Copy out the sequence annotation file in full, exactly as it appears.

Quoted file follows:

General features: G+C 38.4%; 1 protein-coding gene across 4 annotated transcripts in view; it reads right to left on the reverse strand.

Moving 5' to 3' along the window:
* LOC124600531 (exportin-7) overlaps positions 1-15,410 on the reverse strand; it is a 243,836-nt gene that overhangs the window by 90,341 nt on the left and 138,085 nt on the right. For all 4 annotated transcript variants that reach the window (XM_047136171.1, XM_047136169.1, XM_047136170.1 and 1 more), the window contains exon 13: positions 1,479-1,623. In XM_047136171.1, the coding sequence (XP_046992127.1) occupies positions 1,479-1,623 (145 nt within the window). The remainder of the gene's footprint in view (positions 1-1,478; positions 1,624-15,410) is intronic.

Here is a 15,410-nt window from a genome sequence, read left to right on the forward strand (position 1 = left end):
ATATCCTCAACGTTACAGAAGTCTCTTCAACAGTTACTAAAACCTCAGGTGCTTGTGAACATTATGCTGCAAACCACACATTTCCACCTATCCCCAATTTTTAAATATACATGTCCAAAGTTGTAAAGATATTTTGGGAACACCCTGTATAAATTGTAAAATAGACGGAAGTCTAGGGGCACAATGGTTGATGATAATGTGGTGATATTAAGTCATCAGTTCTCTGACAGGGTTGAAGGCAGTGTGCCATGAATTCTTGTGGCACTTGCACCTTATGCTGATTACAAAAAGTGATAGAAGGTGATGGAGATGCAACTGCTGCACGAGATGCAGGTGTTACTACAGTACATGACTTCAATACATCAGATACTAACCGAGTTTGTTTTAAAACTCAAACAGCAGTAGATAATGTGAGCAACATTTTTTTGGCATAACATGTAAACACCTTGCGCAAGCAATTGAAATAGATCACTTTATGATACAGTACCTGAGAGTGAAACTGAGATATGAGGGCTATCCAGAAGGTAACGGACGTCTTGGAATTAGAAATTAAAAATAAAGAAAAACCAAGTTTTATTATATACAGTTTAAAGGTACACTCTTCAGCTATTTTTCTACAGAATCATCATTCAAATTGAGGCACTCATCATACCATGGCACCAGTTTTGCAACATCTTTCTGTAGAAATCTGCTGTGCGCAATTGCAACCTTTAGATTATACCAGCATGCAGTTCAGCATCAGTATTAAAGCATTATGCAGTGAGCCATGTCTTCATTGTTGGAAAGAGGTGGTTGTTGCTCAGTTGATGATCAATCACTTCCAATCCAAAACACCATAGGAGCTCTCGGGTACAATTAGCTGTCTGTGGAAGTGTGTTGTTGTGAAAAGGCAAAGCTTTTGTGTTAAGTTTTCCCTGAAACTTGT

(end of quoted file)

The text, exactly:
General features: G+C 38.4%; 1 protein-coding gene across 4 annotated transcripts in view; it reads right to left on the reverse strand.

Moving 5' to 3' along the window:
* LOC124600531 (exportin-7) overlaps positions 1-15,410 on the reverse strand; it is a 243,836-nt gene that overhangs the window by 90,341 nt on the left and 138,085 nt on the right. For all 4 annotated transcript variants that reach the window (XM_047136171.1, XM_047136169.1, XM_047136170.1 and 1 more), the window contains exon 13: positions 1,479-1,623. In XM_047136171.1, the coding sequence (XP_046992127.1) occupies positions 1,479-1,623 (145 nt within the window). The remainder of the gene's footprint in view (positions 1-1,478; positions 1,624-15,410) is intronic.

Here is a 15,410-nt window from a genome sequence, read left to right on the forward strand (position 1 = left end):
ATATCCTCAACGTTACAGAAGTCTCTTCAACAGTTACTAAAACCTCAGGTGCTTGTGAACATTATGCTGCAAACCACACATTTCCACCTATCCCCAATTTTTAAATATACATGTCCAAAGTTGTAAAGATATTTTGGGAACACCCTGTATAAATTGTAAAATAGACGGAAGTCTAGGGGCACAATGGTTGATGATAATGTGGTGATATTAAGTCATCAGTTCTCTGACAGGGTTGAAGGCAGTGTGCCATGAATTCTTGTGGCACTTGCACCTTATGCTGATTACAAAAAGTGATAGAAGGTGATGGAGATGCAACTGCTGCACGAGATGCAGGTGTTACTACAGTACATGACTTCAATACATCAGATACTAACCGAGTTTGTTTTAAAACTCAAACAGCAGTAGATAATGTGAGCAACATTTTTTTGGCATAACATGTAAACACCTTGCGCAAGCAATTGAAATAGATCACTTTATGATACAGTACCTGAGAGTGAAACTGAGATATGAGGGCTATCCAGAAGGTAACGGACGTCTTGGAATTAGAAATTAAAAATAAAGAAAAACCAAGTTTTATTATATACAGTTTAAAGGTACACTCTTCAGCTATTTTTCTACAGAATCATCATTCAAATTGAGGCACTCATCATACCATGGCACCAGTTTTGCAACATCTTTCTGTAGAAATCTGCTGTGCGCAATTGCAACCTTTAGATTATACCAGCATGCAGTTCAGCATCAGTATTAAAGCATTATGCAGTGAGCCATGTCTTCATTGTTGGAAAGAGGTGGTTGTTGCTCAGTTGATGATCAATCACTTCCAATCCAAAACACCATAGGAGCTCTCGGGTACAATTAGCTGTCTGTGGAAGTGTGTTGTTGTGAAAAGGCAAAGCTTTTGTGTTAAGTTTTCCCTGAAACTTGT